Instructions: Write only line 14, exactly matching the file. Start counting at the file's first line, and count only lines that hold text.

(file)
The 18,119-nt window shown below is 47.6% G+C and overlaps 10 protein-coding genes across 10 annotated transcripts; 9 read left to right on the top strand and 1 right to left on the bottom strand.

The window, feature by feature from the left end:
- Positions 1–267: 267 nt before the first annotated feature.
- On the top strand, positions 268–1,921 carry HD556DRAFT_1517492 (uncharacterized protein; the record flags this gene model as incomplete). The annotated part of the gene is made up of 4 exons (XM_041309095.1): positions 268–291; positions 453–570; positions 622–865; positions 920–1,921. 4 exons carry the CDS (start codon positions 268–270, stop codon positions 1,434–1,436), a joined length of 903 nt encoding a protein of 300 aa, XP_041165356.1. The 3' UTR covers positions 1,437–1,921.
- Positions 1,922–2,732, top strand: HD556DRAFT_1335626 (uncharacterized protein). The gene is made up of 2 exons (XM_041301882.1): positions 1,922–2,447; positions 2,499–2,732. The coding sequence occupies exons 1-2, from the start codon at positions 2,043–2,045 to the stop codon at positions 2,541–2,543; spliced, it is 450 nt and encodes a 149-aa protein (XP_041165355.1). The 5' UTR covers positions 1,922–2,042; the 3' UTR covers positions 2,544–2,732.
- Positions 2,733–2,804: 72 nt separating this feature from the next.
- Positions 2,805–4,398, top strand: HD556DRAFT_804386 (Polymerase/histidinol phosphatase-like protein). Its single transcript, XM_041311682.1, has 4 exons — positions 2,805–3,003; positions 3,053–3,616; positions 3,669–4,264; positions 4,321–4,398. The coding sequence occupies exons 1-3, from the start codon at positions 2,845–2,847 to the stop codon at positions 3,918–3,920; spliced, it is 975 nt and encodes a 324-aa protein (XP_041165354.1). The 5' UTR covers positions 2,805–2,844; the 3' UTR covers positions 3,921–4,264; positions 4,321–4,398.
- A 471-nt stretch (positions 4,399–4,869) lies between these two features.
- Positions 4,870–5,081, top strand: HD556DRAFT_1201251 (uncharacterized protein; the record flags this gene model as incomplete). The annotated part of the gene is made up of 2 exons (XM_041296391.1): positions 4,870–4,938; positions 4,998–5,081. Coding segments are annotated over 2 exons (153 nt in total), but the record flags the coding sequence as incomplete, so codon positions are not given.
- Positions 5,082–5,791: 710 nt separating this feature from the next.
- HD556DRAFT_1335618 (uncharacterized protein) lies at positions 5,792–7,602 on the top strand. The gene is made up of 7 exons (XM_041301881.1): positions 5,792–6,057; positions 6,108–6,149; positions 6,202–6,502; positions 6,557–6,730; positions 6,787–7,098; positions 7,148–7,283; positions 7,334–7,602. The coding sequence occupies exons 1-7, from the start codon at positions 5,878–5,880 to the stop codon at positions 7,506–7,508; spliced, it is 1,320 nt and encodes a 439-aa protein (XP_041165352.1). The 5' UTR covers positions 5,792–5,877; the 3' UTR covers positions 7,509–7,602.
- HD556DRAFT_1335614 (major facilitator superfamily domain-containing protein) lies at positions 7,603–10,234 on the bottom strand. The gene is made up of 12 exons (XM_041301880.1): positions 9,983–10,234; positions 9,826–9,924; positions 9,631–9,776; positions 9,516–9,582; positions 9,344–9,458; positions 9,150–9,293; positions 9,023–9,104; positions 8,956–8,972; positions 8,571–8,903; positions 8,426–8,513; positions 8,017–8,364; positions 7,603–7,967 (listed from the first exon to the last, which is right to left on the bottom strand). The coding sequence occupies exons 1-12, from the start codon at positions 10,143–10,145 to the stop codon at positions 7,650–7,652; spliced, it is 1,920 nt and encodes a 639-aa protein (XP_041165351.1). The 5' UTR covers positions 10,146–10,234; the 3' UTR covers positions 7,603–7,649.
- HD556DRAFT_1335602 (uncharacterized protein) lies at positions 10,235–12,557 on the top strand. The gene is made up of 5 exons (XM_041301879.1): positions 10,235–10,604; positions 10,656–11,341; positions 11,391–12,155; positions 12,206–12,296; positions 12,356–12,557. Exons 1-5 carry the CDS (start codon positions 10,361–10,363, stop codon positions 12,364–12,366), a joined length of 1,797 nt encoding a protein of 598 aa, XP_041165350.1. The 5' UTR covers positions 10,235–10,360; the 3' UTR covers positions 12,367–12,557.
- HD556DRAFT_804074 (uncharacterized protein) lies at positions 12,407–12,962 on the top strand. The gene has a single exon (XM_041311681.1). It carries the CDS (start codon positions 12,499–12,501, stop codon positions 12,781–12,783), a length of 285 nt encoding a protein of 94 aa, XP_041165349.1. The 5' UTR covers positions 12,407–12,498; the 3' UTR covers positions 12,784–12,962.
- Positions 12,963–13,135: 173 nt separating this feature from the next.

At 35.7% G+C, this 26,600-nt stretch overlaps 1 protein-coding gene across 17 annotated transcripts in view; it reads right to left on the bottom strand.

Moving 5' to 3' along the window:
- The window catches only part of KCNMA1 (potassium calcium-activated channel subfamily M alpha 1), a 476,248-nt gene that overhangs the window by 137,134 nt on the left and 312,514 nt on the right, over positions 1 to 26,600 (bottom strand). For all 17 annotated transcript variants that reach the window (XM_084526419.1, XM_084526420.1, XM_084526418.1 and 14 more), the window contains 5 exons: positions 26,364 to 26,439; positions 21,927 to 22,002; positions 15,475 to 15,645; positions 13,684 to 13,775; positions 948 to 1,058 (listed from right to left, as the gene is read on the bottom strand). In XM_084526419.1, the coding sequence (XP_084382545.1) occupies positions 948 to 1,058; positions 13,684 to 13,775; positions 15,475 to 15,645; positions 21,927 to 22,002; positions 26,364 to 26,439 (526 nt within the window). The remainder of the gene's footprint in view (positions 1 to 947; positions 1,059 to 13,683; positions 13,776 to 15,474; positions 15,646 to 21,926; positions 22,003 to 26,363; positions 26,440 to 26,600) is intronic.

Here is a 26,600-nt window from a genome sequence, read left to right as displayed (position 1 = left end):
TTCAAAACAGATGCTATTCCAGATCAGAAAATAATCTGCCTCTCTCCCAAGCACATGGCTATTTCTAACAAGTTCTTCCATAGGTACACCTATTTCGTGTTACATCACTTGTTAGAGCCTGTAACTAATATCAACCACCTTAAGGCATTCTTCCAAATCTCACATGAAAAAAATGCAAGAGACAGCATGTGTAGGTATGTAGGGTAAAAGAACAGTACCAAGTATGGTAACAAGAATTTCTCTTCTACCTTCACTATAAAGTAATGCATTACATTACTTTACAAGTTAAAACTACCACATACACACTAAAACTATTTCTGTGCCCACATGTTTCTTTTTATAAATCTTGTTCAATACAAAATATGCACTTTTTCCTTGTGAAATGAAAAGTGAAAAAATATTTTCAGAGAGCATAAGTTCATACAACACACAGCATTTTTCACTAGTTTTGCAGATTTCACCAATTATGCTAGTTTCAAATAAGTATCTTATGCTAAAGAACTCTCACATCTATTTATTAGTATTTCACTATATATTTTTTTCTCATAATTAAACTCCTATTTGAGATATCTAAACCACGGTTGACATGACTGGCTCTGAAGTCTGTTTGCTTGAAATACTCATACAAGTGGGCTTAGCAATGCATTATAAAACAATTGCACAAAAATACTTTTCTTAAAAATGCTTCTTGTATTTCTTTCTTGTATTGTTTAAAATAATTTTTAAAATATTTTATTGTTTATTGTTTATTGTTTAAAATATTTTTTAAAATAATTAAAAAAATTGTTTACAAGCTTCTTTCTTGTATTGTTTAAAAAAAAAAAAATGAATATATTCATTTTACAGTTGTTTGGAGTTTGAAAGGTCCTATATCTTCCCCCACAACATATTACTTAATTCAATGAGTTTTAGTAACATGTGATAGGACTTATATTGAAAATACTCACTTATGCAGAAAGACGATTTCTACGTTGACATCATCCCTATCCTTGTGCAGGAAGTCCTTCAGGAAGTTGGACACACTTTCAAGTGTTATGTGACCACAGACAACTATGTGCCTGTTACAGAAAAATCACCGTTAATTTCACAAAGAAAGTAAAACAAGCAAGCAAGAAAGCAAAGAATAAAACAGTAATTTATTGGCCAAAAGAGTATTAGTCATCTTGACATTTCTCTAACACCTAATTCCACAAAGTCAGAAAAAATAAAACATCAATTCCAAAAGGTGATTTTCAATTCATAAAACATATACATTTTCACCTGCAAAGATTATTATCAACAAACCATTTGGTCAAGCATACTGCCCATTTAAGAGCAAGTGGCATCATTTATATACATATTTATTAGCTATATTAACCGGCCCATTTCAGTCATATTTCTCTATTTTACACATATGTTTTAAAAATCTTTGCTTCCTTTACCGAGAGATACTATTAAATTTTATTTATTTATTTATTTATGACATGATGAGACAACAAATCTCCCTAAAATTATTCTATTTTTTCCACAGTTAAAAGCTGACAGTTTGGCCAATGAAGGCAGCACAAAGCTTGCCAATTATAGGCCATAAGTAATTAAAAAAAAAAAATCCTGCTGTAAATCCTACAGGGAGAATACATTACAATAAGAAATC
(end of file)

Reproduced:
- HD556DRAFT_804074 (uncharacterized protein) lies at positions 12,407–12,962 on the top strand. The gene has a single exon (XM_041311681.1). It carries the CDS (start codon positions 12,499–12,501, stop codon positions 12,781–12,783), a length of 285 nt encoding a protein of 94 aa, XP_041165349.1. The 5' UTR covers positions 12,407–12,498; the 3' UTR covers positions 12,784–12,962.